Sprague junior Teagan Quitoriano has multiple options for his future, and the offers are starting to come in for him.
Quitoriano, who excels at football and basketball for the Olympians, received a scholarship offer from the University of Oregon’s football team this week, about six weeks after receiving an offer from Oregon State.
“It’s a great feeling, especially early, and it takes a little bit of pressure off knowing I have options,” said Quitoriano, who plays at tight end and defensive end on the football team. “But I know I have to keep working, so it’s a great feeling.”
Quitoriano hasn’t decided yet between football and basketball, and he still is leaving the door open on the possibility of playing both at the college level.
“No clue what I’m going to do yet,” Quitoriano said. “The number one thing (to consider in making the decision) is the opportunity that I’ll have in that certain program. Also, how good the school is academically. And whether I can go farther on as a player. I would like to stay on the West Coast. I would definitely consider doing both sports. It would be a lot of time, but I’m down for it.”
Sprague football coach Jay Minyard said that Quitoriano’s athleticism in basketball makes him an even more explosive football player.
“He has a really good frame at 6-6, and the fact that he’s a big basketball player, his athleticism for a big guy is pretty good,” Minyard said. “He has an extremely high ceiling. I think we’re a little ways away from seeing how good he can really be. We’re working really hard to develop his flexibility, his range of motion, which in turn will help his agility and quickness. I really think the sky’s the limit for him.”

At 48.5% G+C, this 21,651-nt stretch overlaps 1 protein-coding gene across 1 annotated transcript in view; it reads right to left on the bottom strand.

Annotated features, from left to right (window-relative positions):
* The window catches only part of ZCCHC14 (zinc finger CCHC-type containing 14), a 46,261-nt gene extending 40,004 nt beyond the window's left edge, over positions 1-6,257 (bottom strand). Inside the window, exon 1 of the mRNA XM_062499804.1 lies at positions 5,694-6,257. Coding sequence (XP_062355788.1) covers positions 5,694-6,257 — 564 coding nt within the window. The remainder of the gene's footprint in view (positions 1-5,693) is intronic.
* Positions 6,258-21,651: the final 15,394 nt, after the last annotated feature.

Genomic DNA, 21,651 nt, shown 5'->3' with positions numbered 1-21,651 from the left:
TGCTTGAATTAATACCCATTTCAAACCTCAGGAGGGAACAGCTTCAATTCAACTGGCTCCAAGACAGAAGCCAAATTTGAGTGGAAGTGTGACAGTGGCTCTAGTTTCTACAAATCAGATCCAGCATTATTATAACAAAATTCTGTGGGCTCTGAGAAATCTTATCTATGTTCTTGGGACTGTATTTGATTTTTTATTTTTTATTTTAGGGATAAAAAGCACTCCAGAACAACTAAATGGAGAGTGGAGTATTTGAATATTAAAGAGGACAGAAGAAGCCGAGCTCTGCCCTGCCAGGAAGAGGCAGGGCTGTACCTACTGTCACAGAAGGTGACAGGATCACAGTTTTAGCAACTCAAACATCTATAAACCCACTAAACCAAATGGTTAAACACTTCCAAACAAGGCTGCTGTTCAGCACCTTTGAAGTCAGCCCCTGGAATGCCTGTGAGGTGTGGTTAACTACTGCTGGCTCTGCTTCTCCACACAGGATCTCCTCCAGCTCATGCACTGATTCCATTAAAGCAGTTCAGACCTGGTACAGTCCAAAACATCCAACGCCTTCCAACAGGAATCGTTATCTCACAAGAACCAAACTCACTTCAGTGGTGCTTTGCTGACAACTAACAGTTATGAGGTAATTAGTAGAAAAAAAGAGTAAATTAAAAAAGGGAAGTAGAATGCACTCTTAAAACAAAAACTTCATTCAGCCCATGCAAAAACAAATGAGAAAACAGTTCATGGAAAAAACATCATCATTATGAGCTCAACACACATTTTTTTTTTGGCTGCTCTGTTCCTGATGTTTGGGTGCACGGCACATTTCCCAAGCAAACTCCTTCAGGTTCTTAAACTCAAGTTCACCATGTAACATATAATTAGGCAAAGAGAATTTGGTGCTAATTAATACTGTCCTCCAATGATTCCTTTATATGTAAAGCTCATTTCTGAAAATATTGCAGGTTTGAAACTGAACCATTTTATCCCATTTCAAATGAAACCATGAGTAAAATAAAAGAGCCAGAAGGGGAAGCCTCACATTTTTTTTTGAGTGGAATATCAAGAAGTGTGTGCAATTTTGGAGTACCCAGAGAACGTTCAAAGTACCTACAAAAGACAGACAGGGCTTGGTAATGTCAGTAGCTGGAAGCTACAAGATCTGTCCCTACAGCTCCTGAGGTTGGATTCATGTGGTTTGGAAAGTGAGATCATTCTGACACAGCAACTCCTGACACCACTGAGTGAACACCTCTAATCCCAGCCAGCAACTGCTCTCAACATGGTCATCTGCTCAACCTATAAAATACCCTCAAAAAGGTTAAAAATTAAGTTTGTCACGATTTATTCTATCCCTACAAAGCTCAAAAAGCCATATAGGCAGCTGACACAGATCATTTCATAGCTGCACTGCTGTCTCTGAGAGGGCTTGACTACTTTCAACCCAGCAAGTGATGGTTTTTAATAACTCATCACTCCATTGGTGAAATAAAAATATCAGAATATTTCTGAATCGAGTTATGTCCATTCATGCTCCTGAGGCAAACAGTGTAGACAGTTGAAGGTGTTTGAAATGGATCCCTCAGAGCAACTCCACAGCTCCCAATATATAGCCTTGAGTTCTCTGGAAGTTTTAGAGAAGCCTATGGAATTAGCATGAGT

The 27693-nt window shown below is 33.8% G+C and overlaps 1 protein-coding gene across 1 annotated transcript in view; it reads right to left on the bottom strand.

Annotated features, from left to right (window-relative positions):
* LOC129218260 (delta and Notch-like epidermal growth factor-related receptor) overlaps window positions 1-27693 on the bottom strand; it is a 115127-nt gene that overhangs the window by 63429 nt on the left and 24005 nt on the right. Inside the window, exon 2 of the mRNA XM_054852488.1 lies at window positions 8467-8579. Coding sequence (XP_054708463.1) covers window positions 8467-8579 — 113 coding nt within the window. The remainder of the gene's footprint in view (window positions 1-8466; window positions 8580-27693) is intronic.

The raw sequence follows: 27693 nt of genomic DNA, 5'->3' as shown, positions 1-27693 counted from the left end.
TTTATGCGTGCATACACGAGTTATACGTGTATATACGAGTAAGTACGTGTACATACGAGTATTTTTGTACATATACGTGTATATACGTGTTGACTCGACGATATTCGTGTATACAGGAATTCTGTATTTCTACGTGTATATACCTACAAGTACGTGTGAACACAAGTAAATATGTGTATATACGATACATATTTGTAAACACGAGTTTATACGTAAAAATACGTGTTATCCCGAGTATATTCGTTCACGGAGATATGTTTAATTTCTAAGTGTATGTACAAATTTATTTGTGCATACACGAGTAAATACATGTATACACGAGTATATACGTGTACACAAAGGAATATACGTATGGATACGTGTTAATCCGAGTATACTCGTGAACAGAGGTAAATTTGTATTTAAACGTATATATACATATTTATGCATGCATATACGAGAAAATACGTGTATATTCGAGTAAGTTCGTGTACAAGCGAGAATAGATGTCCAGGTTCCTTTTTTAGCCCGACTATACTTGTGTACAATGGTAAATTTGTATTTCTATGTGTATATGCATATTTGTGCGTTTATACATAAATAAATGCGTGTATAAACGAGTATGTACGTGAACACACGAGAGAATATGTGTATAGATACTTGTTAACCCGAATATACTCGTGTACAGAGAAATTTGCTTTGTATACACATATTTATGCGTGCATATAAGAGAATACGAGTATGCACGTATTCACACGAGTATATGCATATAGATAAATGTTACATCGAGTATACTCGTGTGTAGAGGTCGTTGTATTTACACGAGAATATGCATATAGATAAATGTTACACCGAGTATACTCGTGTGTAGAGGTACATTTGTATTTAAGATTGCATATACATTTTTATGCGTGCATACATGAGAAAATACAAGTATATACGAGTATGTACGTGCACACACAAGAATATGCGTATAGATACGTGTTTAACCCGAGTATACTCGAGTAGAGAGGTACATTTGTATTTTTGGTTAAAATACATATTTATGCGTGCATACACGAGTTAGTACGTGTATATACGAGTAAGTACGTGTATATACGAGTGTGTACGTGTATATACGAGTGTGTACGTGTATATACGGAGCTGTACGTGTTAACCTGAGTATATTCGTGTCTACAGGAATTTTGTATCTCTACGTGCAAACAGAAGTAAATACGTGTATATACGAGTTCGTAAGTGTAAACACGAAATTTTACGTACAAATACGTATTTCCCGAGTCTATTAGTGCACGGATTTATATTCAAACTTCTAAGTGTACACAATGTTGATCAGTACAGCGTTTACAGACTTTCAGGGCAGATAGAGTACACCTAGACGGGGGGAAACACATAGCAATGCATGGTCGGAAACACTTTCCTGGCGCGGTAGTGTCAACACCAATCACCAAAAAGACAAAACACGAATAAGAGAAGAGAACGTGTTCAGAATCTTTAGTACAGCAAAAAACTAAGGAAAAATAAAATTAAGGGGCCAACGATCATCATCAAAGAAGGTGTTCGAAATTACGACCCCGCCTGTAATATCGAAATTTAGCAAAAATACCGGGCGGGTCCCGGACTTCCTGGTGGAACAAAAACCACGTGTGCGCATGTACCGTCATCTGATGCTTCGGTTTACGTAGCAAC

Quitoriano gained some attention this past football season when he was a first-team all-state defensive end and second-team all-state tight end. Quitoriano also was the Greater Valley Conference defensive player of the year.
“I worked really hard in the spring and summer,” Quitoriano said. “I think that really helped me with my speed rush, my hands, my speed. So I think it was my work ethic that really took me above some of the people I was going against.”
Minyard said he is looking forward to coaching Quitoriano in his senior season at Sprague.
“I would like to see him continue that path of wanting to get better himself each day. Also, when you’re a kid like that, I guarantee you, as a defensive end, he’ll probably get held on every single down next year. And how he responds to that is going to be a big factor,” Minyard said. “Is he going to get frustrated, or is he going to understand that that’s part of the game and he’s going to have to deal with it and he’s going to have to learn how to control his emotions and use his emotions in a way that’s going to benefit our team.
“We’re getting into the early stages of the recruiting process for him,” Minyard added. “It’s pretty exciting stuff.”